16 May Tips And Tricks To Learn A New Language
Feeling up for a challenge? Try learning a new language. Though it’s no easy feat, knowing multiple languages can only enhance your life because there are endless benefits to it.
From cognitive improvements to expanding your horizons, you can also utilize bilingualism to more effectively negotiate an increase in salary or communicate with international colleagues or business partners…because you are speaking their language!
Many people would love to learn a new language, but it’s no piece of cake. Between work, family, friends and responsibilities, it can feel like there’s no time to take on this daunting task. The good news is that there are ways to incorporate learning a new language into everyday life. These tips and tricks can help:
1. Light The Fire
The main part of taking on a new challenge is establishing the why, which will serve as your main motivation. Ask yourself: why do I want to learn a new language? Do I want to impress my fiancé’s parents? Am I looking to move to another country? Whatever the reason, it’s vital to find something that fuels your desire to learn. This way you’ll be driven to keep at it and not stop until you reach your goal.
Write down a list of reasons you’re choosing to learn a new language and the goals you want to accomplish by learning it. Put it somewhere visible and look at it regularly to remind yourself why you’re working so hard.
2. Leave Your Comfort Zone
This may be hardest part. Learning a new language means openly making mistakes in order to improve. It’s okay to mispronounce words, make sentence structure mistakes or use the wrong word! What actually matters is that you learn from those errors and make slow but steady progress.
You may feel embarrassed speaking the language you’re learning with a native speaker, but chances are they will only want to help. Making mistakes is just part of the journey to becoming multilingual.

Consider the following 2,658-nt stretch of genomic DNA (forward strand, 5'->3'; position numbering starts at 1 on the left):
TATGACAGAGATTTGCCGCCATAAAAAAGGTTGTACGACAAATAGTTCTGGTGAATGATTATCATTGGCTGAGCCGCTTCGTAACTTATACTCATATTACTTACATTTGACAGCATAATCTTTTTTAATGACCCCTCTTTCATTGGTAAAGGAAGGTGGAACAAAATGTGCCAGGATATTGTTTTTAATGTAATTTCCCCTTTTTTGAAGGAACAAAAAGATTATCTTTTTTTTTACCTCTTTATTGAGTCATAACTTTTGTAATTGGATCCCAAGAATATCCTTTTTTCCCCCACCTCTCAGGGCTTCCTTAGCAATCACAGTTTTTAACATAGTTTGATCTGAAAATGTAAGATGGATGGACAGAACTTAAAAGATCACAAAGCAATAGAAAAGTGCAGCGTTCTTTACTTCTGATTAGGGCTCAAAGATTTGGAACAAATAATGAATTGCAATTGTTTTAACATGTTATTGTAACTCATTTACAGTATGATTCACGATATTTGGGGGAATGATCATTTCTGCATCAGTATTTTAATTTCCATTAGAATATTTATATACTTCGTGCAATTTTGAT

3. Find An App
We’re lucky enough to live in the digital age, so we might as well capitalize on it. There are so many apps that can help you with grammar and vocabulary: Duolingo, Babbel, Rosetta Stone. Some are free, others are not but may have a free trial period. Try a few to find the one that works best for you.
Apps are an effective way to learn languages and they provide opportunities for knowledge that didn’t exist before. It’s like having your own personal, on-demand tutor, any time, anywhere, and at a fraction of the cost!
4. Don’t Have Time? Make It
It’s easy to feel like there isn’t enough time in one day to do everything we’d like, let alone learn to speak in another tongue. But if you really want to commit to mastering another language, you have to make time. Wake up 15 minutes earlier, listen to podcasts on your lunch break or while driving to and from work, watch a film in the target language with English subtitles at night, go to a restaurant where staff will use that language and ask them for help!
5. Establish A Routine
Consistency is key! Along with making time to learn, you should find a way to incorporate your new language into your daily routine. If you make learning a habit, it won’t feel like a burden.
You will also more easily build on what you learned as you won’t have forgotten it! There are many scheduling guides and different routines you can test out. Over time, you’ll see if, say, once or three times a week works best for you.
6. Have Fun With It
Having fun is the most important part. Learning a new language doesn’t have to be a chore. In fact, finding a fun way to learn, one that you look forward to, will make all the difference when choosing to practice or not. Find a partner who wants to learn the language too. Play games. Carry a pocket dictionary and look up words during the day. Read children’s books. There are lots of ideas out there! Immerse yourself by listening to some music or watching a TV show in the language you’re learning. If you can remove any roadblocks and manipulate your brain’s rewards center, it will start to connect pleasure with language learning.
7. Reward Yourself
Celebrate your success! When you’ve learned your first 100 vocabulary words or first five verb conjugations go out to that specialty restaurant, or make a deposit on that trip you’re planning. Giving yourself an end goal with levels to achieve will help fuel your progress.